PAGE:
determining a root content address of a particular one of the content units that represents the root directory by accessing a profile content unit stored on the content addressable storage system using a rendering manager that determines a content address of the particular one of the content units and sends an access request to the content addressable storage system; and
determining the file system to be mounted based on the root content address.
8. The at least one computer readable medium of claim 7, wherein the method further comprises:
presenting the file system to a user.
9. The at least one computer readable medium of claim 8, wherein the method further comprises:
receiving a request from the user to access the file, wherein the request specifies a file system location of the file in the file system;
reading metadata stored on the content addressable storage system;
using the metadata to determine, based on the file system location provided in the request, a content address for the content unit that stores the content of the file; and
using the content address to access the content unit.
10. The at least one computer readable medium of claim 8, wherein presenting the file system to a user includes presenting a file as being stored in at least one of the plurality of directories, wherein the content of the file includes metadata stored in one of the plurality of content units that represents the at least one of the plurality of directories.
11. The at least one computer readable medium of claim 8, wherein presenting the file system to a user includes presenting a file as being stored in at least one of the plurality of directories, wherein the content of the file includes the content address stored of one of the plurality of content units that represents the at least one of the plurality of directories.
12. The at least one computer readable medium of claim 7, wherein the profile content unit is associated with a user and stores the content address of the content unit that represents the root directory.
13. An apparatus to mount a file system stored on a content addressable storage system, the apparatus comprising:
at least one processor programmed to:
provide a root directory for a plurality of directories for the file system, wherein the plurality of directories are provided in a hierarchical directory structure with the root directory at the top of the hierarchy and wherein each of the plurality of directories is represented by a content unit stored on the content addressable storage system;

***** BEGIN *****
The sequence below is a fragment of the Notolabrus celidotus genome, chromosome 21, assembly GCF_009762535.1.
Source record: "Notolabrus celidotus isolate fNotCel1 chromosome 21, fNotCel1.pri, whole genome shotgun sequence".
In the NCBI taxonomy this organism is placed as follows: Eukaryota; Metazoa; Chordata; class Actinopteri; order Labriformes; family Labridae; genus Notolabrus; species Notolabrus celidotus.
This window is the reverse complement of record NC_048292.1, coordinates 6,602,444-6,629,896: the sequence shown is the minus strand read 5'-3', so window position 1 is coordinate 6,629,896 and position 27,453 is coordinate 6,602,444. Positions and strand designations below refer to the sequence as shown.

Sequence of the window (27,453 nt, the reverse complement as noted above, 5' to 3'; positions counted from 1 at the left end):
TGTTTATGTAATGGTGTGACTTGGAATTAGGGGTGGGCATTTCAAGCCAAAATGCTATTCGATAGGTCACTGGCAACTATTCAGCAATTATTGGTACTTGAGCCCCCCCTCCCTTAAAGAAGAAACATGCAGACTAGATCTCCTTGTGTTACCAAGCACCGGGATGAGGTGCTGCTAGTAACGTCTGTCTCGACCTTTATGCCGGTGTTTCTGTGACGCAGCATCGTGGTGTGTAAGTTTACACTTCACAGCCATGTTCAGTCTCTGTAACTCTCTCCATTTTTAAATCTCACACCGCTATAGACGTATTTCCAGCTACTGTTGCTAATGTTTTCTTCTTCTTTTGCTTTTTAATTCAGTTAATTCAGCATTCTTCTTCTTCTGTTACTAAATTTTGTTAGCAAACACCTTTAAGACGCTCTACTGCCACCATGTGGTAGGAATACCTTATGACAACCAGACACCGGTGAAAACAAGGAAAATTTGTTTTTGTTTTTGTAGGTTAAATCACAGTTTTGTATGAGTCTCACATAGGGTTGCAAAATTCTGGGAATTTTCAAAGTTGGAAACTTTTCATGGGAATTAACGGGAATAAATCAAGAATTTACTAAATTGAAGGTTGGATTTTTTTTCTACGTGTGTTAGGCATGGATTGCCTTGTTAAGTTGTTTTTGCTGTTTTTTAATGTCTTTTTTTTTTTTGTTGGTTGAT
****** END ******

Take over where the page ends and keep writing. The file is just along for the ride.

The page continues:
determine a root content address of a particular one of the content units that represents the root directory by accessing a profile content unit stored on the content addressable storage system using a rendering manager that determines a content address of the particular one of the content units and sends an access request to the content addressable storage system; and
determine the file system to be mounted based on the root content address.
14. The apparatus of claim 13, wherein the at least one processor is further programmed to present the file system to a user.
15. The apparatus of claim 14, wherein the at least one processor is further programmed to:
receive a request from the user to access the file, wherein the request specifies a file system location of the file in the file system;
read metadata stored on the content addressable storage system;
use the metadata to determine, based on the file system location provided in the request, a content address for the content unit that stores the content of the file; and
use the content address to access the content unit.
16. The apparatus of claim 14, wherein the at least one processor is programmed to present a file as being stored in at least one of the plurality of directories, wherein the content of the file includes metadata stored in one of the plurality of content units that represents the at least one of the plurality of directories.
17. The apparatus of claim 14, wherein the at least one processor is programmed to present a file as being stored in at least one of the plurality of directories, wherein the content of the file includes the content address stored of one of the plurality of content units that represents the at least one of the plurality of directories.